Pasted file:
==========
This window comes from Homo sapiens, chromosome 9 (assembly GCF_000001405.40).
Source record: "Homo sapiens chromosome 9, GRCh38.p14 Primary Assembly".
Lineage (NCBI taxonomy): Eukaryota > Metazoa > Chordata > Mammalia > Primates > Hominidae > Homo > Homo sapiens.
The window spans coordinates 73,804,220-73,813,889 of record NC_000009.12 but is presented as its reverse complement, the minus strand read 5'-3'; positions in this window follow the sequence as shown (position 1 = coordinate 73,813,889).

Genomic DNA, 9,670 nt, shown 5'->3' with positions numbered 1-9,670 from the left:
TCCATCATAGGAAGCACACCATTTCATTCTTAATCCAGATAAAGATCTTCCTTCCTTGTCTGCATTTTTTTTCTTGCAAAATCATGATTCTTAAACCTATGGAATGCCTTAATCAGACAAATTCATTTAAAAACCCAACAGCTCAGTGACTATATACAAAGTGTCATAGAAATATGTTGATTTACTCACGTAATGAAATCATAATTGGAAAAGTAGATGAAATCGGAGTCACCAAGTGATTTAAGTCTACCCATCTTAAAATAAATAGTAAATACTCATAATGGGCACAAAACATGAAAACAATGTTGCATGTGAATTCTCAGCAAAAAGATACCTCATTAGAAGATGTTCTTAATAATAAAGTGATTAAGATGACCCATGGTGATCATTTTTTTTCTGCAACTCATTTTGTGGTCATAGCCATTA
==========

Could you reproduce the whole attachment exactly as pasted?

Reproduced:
This window comes from Homo sapiens, chromosome 9 (assembly GCF_000001405.40).
Source record: "Homo sapiens chromosome 9, GRCh38.p14 Primary Assembly".
Lineage (NCBI taxonomy): Eukaryota > Metazoa > Chordata > Mammalia > Primates > Hominidae > Homo > Homo sapiens.
The window spans coordinates 73,804,220-73,813,889 of record NC_000009.12 but is presented as its reverse complement, the minus strand read 5'-3'; positions in this window follow the sequence as shown (position 1 = coordinate 73,813,889).

Genomic DNA, 9,670 nt, shown 5'->3' with positions numbered 1-9,670 from the left:
TCCATCATAGGAAGCACACCATTTCATTCTTAATCCAGATAAAGATCTTCCTTCCTTGTCTGCATTTTTTTTCTTGCAAAATCATGATTCTTAAACCTATGGAATGCCTTAATCAGACAAATTCATTTAAAAACCCAACAGCTCAGTGACTATATACAAAGTGTCATAGAAATATGTTGATTTACTCACGTAATGAAATCATAATTGGAAAAGTAGATGAAATCGGAGTCACCAAGTGATTTAAGTCTACCCATCTTAAAATAAATAGTAAATACTCATAATGGGCACAAAACATGAAAACAATGTTGCATGTGAATTCTCAGCAAAAAGATACCTCATTAGAAGATGTTCTTAATAATAAAGTGATTAAGATGACCCATGGTGATCATTTTTTTTCTGCAACTCATTTTGTGGTCATAGCCATTA